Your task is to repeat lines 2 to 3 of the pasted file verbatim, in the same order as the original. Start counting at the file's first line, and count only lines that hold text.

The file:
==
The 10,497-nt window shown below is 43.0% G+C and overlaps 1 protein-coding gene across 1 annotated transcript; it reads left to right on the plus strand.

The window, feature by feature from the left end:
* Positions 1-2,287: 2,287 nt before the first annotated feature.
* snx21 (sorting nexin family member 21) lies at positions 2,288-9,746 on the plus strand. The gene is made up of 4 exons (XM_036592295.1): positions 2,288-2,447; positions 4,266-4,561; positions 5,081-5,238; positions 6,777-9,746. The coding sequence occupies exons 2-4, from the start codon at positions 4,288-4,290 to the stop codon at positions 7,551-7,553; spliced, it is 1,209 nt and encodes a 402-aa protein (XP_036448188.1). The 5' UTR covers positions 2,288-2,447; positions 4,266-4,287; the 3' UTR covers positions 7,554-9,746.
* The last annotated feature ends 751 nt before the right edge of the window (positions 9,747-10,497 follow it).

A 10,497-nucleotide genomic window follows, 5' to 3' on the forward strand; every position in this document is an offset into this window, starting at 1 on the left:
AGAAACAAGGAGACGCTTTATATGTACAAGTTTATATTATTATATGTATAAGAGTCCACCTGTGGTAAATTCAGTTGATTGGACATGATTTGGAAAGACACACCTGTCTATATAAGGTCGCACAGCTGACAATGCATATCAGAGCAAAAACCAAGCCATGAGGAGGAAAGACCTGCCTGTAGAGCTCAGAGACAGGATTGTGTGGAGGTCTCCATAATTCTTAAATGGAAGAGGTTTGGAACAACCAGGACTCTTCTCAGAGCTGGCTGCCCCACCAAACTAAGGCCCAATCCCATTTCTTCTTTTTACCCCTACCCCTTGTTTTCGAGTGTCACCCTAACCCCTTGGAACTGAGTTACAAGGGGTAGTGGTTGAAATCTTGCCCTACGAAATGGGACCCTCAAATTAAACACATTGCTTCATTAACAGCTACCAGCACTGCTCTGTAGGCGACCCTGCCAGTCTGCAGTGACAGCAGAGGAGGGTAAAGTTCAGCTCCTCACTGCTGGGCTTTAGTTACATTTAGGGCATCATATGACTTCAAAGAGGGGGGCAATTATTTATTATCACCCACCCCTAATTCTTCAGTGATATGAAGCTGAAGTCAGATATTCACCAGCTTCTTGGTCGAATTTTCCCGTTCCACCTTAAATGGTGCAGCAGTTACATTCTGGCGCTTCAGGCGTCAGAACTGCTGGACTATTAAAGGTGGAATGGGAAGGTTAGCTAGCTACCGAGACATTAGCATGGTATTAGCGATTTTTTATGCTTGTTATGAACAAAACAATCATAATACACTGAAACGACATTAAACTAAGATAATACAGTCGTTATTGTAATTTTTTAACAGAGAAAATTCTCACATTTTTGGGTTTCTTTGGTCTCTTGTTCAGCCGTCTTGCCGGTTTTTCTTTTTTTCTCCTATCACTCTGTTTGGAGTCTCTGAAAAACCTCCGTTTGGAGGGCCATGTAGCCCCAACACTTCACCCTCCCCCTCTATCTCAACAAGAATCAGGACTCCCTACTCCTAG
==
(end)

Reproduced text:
The window, feature by feature from the left end:
* Positions 1-2,287: 2,287 nt before the first annotated feature.